- In “Public Blockchain Network” yes, we can see it from the “Bitcoin Network” but bitcoin is not any sovereign backed currency. When we talk about large scale authorised financial transactions of sovereign currency, we have yet to see any commercial use of “Public Blockchain Network”.
- In case of “Private Blockchain Network”, Private entities or Consortium’s have own protocols & authorisation rules etc. then that particular entity itself is equivalent of third party intermediary e.g. if R3 consortium today comes up with “Private Blockchain Network” for “International Payment” then indirectly it becomes intermediary (trusted entity), even though technically this transaction is with “distributed ledger” technology.
Q6. Any company, who wants to take benefits of “Blockchain Technology”; do they have to invest in technical infrastructure (hardware, computing machines executing smart contracts, consensus algorithms etc.)?
- Not necessarily, It’s normal strategic decision making for any organisation to go for cloud solutions (pay-as-you-use models) or invest in own infrastructure. In my view, big multinationals or financial institution may set up own private block chain network depending on applicable regulations & cost benefit analysis.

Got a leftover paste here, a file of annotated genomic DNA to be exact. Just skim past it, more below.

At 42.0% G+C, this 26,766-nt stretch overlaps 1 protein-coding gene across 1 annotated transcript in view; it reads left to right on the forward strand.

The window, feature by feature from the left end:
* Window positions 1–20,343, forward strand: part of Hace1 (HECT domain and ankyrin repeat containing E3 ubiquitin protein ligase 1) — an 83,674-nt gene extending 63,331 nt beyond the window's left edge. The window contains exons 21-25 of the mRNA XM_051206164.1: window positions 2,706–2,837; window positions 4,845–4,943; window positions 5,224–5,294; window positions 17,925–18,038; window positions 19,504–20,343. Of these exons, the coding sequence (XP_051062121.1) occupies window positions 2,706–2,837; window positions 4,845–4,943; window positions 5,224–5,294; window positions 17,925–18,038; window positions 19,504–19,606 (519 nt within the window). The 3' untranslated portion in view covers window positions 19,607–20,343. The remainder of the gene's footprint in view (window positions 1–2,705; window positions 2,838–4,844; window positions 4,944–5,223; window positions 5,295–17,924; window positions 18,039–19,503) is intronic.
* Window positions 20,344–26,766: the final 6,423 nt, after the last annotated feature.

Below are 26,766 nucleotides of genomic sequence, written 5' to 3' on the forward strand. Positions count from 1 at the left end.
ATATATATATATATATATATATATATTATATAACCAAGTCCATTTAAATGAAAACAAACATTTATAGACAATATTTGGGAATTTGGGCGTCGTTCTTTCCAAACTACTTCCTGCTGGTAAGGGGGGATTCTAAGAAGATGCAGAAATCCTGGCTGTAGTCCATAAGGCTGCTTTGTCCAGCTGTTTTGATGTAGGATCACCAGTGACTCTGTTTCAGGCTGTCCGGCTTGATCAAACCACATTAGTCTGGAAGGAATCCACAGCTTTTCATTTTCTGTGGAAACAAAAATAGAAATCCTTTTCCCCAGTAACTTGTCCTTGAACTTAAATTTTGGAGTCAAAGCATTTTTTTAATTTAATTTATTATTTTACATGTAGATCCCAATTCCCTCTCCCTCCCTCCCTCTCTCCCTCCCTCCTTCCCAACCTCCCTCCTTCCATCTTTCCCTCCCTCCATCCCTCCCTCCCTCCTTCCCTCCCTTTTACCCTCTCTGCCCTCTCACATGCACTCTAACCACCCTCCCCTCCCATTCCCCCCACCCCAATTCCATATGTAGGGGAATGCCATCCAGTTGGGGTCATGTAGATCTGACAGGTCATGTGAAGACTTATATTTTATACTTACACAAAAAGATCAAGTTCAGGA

- Consortium’s can also set up their own Private Blockchain Network or may use “Blockchain-as-Service” model offered by many leading technology companies.
- Blockchain service suits and platform providers: These are also very important stakeholder in this ecosystem; these companies are offering Blockchain Technology as service. Hence many corporations who don’t want to develop their own network or invest in technology can use these solutions. Few leading providers are,
- Hyperledger Project: IBM leading role in the Linux-led Hyperledger Project.
- Ethereum: It is an open source, public blockchain-based distributed computing platform, featuring smart contract.
- Microsoft Azure: Block chain as service (BaaS) from Azure.
There is no doubt that blockchain will usher huge benefits to banks and financial institution, but below two points are important and needs to be considered about this technology.
- It’s not “one-size-fits-all” solution. Based on requirements, appropriate solution should be designed.
- Apart from technological requirements, certain legal points are still not clear for commercially role out of financial use cases. E.g. Lack of Legal framework for the insolvency of the block chain participants, liability for enforcing anti-money laundering (AML) standards & managing overlapping jurisdictions. I hope benefits of this technology will force governments and legal bodies to work on it or priority.
I believe this technology is going to be disruptive & in today’s challenging business scenario Corporations need to come up with strategy to implement it sooner than expected.
Acknowledgement & Note: I have tried to use links in the post, but this analysis is outcome of secondary research on Internet. Views shared are my own and I welcome your views, suggestions through comments!!